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The highlight of Scotland's calendar is the Edinburgh Festival, held every August. This is one of the world's most important arts festivals, and its Fringe claims to be the largest in the world, with over 500 performers pushing the boundaries every year. The city's Military Tattoo is held in the same month, as is the Edinburgh International Film Festival, Edinburgh Book Festival and Glasgow's World Pipe Band Championships. September's Braemar Gathering is attended by the queen in Braemar, with other games held all over the country. All Scotland hits the streets for Hogmanay, the Scottish celebration of New Year, a riotous party indeeed. For some truly unruly rugby, try the Ba' in Kirkwall in the Orkney Islands, which has been held on Christmas Day and New Year's Day for centuries. It consists of two teams and some 400 alcohol-fuelled players, who turn the entire town into a giant rugby pitch for the day. The game starts at the cathedral and the harbour is one of the goals. Puritans should steer well clear.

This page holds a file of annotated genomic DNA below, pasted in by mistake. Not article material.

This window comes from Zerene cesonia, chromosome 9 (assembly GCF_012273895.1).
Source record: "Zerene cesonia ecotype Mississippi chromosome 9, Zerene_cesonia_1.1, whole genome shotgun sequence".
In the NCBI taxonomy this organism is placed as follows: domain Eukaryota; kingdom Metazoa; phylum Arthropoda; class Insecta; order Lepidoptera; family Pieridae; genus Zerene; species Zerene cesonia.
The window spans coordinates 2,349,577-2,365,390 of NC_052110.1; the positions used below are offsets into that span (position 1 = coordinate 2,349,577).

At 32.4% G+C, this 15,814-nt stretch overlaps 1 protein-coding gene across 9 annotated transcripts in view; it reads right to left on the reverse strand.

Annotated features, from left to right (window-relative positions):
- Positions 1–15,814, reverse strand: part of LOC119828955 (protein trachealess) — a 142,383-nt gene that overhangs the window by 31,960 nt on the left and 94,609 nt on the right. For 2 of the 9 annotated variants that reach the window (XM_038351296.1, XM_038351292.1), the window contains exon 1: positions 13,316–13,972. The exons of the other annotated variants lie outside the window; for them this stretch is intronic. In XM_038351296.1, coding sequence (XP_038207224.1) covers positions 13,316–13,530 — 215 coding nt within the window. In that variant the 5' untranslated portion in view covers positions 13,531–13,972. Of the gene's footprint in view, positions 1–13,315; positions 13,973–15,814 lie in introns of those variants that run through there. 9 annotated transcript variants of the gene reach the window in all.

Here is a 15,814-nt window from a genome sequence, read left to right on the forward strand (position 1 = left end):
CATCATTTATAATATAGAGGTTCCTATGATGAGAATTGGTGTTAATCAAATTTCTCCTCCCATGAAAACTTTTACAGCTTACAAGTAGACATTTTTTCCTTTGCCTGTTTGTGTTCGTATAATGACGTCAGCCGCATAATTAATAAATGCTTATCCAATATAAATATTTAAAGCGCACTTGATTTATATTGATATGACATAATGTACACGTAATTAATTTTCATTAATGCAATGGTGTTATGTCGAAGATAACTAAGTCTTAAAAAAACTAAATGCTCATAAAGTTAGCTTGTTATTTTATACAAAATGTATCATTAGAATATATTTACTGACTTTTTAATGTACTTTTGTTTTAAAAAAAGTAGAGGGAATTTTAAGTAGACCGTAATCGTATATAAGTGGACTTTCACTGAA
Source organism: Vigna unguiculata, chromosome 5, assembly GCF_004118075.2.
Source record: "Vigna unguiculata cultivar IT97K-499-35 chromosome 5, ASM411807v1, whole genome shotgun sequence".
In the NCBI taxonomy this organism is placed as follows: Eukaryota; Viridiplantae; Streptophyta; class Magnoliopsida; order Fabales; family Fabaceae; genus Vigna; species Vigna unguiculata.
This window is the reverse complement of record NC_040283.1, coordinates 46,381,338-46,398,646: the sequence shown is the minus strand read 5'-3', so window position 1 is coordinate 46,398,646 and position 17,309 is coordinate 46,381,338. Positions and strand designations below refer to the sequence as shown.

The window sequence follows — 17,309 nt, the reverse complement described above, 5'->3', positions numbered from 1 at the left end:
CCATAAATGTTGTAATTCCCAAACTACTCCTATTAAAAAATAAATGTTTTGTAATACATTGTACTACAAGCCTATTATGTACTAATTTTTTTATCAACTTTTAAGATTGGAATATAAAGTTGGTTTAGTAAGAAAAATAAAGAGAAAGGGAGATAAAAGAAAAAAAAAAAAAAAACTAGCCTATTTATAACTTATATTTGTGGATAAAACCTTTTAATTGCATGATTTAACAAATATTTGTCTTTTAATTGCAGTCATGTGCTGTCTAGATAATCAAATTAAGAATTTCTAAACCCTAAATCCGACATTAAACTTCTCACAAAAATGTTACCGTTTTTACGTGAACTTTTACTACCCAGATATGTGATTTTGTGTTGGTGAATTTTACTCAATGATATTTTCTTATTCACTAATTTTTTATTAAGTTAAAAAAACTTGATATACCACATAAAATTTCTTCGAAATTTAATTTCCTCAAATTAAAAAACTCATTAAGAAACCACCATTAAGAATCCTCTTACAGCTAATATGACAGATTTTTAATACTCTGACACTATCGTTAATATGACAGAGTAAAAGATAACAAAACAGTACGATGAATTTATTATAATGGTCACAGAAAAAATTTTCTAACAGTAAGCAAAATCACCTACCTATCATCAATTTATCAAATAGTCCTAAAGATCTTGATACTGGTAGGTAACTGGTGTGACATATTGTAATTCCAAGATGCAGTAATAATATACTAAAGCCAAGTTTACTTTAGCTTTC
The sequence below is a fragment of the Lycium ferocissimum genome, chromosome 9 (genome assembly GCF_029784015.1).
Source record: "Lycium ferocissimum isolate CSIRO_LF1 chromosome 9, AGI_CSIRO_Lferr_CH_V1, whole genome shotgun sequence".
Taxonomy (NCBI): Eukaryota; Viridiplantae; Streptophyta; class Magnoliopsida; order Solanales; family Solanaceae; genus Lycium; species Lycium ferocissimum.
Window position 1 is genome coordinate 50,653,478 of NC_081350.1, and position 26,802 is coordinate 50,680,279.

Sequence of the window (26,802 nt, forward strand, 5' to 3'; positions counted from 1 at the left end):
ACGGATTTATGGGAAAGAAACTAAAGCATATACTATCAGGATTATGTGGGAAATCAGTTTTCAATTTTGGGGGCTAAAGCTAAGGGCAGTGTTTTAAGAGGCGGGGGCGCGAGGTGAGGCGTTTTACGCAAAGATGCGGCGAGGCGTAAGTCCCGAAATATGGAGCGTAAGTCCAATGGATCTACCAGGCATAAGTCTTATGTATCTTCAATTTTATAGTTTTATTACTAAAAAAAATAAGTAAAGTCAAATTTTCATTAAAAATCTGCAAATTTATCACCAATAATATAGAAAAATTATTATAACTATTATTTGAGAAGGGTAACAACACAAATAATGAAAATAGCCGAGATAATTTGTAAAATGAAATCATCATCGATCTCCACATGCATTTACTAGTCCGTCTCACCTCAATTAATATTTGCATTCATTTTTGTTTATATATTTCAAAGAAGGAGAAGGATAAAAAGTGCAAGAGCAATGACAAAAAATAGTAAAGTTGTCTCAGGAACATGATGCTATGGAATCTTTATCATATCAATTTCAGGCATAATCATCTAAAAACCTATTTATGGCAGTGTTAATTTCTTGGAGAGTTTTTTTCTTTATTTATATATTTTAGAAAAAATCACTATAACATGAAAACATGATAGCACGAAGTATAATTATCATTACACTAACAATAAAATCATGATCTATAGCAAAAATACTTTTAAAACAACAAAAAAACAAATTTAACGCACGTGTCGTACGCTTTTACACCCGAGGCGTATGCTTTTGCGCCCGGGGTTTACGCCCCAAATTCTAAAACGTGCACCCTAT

Public Holidays

25 Dec - Christmas Day

1 & 2 Jan - New Year's Day

Mar/Apr - Good Friday

Mar/Apr - Easter Monday

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Best time to Visit

The main tourist period is April to September, and the height of the season is during the school holidays in July and August when accommodation, be it campsites, B&Bs or luxury hotels, is at a premium. Edinburgh in particular becomes impossibly crowded during the festival period in August, so book well ahead.

Statistically, your best chances of fine weather are in May, June and September; July and August are usually warm, but may be wet too. In summer, daylight hours are long; the midsummer sun sets around 11pm in the Shetland Islands and even Edinburgh evenings seem to last forever in June and July. Conversely, in December the sun doesn't show its face for very long at all.

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Currency / Costs / Approx. Spending

Currency: Pound Sterling


Budget: £3-10

Mid-range: £10-20

High: £20-32

Deluxe: £32+


Budget: £10-20

Mid-range: £20-65

High: £65-100

Deluxe: £100+

Scotland is expensive, but nowhere near as expensive as England. Backpacker accommodation is much more readily available, so you'll be able to keep sleeping costs down. Edinburgh is more expensive than the countryside, and prices rise steeply in the Highlands and on the islands. Even outside these areas you'll still need at least GBP20.00 a day, and if you stay in B&Bs, eat one sit-down meal a day and don't stint on entry fees, you'll need around GBP40.00 a day.